Selling yourself is the first step to finding a new job. But how do you sell something you’ve stopped believing in?
Growing up Catholic in the Upper Midwest meant two things, guilt and humility. Neither of these traits ever served me well in the entertainment industry. But I was a good boy, so I adhered to those traditions, right down to the bitter end.
And that’s a problem, because as I learned at a job search seminar last week, you have to sell yourself to get a new job. Sell myself? How do you do that when you feel like a loaf of bread that got moldy around the corners, and was tossed out with the trash?
(C’mon all you marketing students, there’s a challenge for you, come up with a graphic and a sales pitch for moldy bread.)
That was the kind of thinking I was going to have to stop doing to succeed, according to the “Jump Start” classes I attended this week. Stop thinking negatively and start thinking positively, and then work the system to get your resume to the top.
It was all solid information, and I definitely picked up some resume writing tricks and some cover letter writing skills that definitely needed some brushing up. (I would say the job search scene has altered slightly over the last 18 years, wouldn’t you?)
But that part about selling myself and being proud of what I have accomplished? Tough for me to do.
It’s not that I don’t think I’m any good, it’s just that I was brought up to believe that other people had to talk you up. If you were good at what you did, others would spread the news for you. Never were you to “toot your own horn”, that was a sign of vanity.
Now we live in an age of “personal branding” and “accentuating your skill set”. No more am I to think of myself as anything but skillful and a master at my craft.
When the instructor asked us how many skills we bring to the table, I immediately thought “I don’t know, five, maybe six”. The guy in the front row she pressed for an answer was cut from my cloth, he said, “five.”
“Five?” the instructor repeatedly incredulously. “You’ve worked for how long, twenty years? And you only have five skills? No, my friends, you have many skills when you think about it, probably over 500.”
“Well aren’t we full of ourselves,” was the thought that popped into my head the quickest.
But she’s right. When you start thinking about it, the average worker’s skills accumulated over a period of time are boundless. So why was everyone in that room reluctant to say so?
I think it may come from how Americans view their workplace.
The work/life balance is a delicate dance, and the anxiety of potential job loss in a down economy make us lean towards the side of more work. As was pointed out in the job seminar the other day, a lot of us are handling the additional duties of those like me who were let go. This has increased the anxiety in the workplace, and decreased the self-worth of workers.
How many of you feel like if you say no to working longer hours on an additional project, you’re putting your job in jeopardy? How many of you have been asked to take a pay cut in the last four years? How does make you feel, about your job or yourself?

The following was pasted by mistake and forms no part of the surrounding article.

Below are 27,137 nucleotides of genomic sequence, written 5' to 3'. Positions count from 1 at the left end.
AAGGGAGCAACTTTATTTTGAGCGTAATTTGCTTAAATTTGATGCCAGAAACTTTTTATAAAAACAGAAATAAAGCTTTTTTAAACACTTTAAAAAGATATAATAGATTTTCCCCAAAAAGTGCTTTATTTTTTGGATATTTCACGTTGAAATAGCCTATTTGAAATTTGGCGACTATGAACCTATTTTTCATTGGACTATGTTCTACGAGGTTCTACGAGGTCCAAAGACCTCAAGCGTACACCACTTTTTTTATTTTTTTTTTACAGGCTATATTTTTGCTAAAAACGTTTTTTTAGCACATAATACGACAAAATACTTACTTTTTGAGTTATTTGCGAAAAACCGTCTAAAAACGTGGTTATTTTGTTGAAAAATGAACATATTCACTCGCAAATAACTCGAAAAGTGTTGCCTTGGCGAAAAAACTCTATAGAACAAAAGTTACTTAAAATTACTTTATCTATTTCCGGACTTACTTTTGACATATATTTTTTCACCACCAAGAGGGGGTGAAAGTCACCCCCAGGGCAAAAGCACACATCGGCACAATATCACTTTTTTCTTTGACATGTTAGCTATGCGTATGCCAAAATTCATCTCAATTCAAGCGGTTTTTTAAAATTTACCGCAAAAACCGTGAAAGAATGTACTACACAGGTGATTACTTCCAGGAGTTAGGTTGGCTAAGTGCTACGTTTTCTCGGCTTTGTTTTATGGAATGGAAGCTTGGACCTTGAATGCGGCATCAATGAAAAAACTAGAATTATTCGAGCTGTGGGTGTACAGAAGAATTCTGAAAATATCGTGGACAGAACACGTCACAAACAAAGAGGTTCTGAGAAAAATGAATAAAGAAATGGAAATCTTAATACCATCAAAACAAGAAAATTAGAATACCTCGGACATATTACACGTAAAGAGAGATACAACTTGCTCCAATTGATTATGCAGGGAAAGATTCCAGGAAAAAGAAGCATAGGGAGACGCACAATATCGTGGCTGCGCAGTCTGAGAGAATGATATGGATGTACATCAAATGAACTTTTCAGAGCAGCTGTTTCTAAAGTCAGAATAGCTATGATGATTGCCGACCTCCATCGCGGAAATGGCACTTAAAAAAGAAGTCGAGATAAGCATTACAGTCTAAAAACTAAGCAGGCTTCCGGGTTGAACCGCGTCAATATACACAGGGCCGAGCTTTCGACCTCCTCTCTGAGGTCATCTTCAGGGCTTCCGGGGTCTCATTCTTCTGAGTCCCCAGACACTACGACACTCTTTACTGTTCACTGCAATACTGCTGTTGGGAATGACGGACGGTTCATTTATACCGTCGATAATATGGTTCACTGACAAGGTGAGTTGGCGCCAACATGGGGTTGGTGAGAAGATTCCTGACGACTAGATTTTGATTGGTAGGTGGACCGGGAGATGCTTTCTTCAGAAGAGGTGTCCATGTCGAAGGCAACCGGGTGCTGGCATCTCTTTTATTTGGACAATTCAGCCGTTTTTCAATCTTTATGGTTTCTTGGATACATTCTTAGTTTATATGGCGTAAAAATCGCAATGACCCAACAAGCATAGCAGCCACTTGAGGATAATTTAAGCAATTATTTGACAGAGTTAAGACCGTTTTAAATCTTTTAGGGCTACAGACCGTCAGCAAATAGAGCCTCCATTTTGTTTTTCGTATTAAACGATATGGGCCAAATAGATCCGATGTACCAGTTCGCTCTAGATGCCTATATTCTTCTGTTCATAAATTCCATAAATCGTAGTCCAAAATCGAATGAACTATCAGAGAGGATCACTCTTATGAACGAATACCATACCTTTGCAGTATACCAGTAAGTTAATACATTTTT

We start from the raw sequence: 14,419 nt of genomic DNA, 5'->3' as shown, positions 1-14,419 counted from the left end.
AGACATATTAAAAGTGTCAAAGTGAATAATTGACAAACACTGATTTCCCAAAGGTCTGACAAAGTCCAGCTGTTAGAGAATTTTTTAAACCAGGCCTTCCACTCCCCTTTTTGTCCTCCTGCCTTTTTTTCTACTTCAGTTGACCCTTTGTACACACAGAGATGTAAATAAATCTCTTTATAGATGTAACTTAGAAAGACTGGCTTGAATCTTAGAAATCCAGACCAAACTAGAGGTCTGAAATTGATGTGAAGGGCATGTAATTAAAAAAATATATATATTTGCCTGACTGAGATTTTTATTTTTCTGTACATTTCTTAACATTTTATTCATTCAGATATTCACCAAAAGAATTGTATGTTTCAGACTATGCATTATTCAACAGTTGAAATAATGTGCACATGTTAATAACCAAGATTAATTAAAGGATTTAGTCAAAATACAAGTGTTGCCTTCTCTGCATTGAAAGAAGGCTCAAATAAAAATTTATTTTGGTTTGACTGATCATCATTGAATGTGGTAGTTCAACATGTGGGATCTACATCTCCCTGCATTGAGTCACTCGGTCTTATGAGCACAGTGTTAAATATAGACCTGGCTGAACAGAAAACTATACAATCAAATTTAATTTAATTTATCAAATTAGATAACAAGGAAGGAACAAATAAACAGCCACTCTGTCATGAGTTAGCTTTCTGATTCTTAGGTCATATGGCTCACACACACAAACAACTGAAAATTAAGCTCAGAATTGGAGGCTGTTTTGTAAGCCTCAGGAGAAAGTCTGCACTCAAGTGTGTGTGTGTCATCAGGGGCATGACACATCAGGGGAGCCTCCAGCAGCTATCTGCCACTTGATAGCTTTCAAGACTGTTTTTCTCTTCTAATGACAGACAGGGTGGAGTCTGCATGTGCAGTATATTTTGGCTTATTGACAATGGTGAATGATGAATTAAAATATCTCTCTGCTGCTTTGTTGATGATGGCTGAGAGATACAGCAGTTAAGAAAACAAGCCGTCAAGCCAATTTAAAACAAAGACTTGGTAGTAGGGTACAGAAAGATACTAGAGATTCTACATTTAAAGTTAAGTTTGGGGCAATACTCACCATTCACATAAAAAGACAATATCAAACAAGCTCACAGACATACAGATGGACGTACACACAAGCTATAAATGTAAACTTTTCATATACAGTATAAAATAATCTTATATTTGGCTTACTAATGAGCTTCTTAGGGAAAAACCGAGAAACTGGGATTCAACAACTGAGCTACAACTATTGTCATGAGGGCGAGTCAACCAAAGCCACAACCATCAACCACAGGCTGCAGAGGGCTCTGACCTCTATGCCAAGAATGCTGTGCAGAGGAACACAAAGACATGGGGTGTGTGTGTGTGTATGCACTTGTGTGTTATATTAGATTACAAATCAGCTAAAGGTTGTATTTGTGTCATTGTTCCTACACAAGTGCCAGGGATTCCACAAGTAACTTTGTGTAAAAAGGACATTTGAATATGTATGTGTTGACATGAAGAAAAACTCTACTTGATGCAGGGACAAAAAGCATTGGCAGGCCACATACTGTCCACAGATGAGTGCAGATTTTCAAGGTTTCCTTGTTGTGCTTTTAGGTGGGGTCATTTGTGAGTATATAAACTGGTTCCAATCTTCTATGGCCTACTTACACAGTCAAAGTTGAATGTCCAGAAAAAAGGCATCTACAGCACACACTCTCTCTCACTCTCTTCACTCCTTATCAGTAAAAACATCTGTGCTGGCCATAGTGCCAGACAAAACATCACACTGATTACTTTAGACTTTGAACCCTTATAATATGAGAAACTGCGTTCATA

Maybe you’re one of the fortunate ones, and that extra work is acknowledged and rewarded by your employer, if not in cash, than in other ways. I have a feeling you’re a rare exception.
It’s a tough go when you’re willing to grind it out with what you have, only to be told it isn’t enough.
Have you ever had a job that you really loved? And the feeling was reciprocated? So much so that it ceased to seem like work?
While I have been blessed over the past 30 years to do something I truly had a passion for and loved, it is still rare to find the environment described above.
In a recent discussion on a message board at toytowngermany.com, the German work ethic was brought up. It turns out Germans don’t socialize much at work, and it appears to help their productivity.
…the office is very hushed. After work drinks don’t exist, you bring your own tea/coffee/water and people get fidgety if you speak to them too much on non-work related matters.
Germans work to live, they don’t live to work. This is vastly different from the majority of Americans I know. One example: a lot of Germans think Americans are pretty kooky because one of the first questions they ask a new acquaintance is what kind of work s/he does.
And check out this page of comments from people who have worked abroad and in the United States. Do you see a pattern?
Notice the comments on the Japanese — totally different culture — but here’s the thing about the Japanese and the Koreans, their CEOs (not by law, but by peer pressure) rarely are paid over ten times the average workers salary, and they also work long hours, so the feeling is “We’re all in the same boat.”
So here I am, getting ready to once again sit in front of the word processor and sing my own praises to the resume page. It’s a difficult chore for someone conditioned to think it’s not a good idea to sing like that, but the reality has set in on the Upper Midwest work ethic as well.
As Reginald Bruce wrote about the changing economy:
Just being a hard working, intelligent or skilled employee is not enough any longer. It is more important than ever for one to stay educated and to continue to improve skills. … Hard work is still necessary but the future is not guaranteed.
It sure ain’t.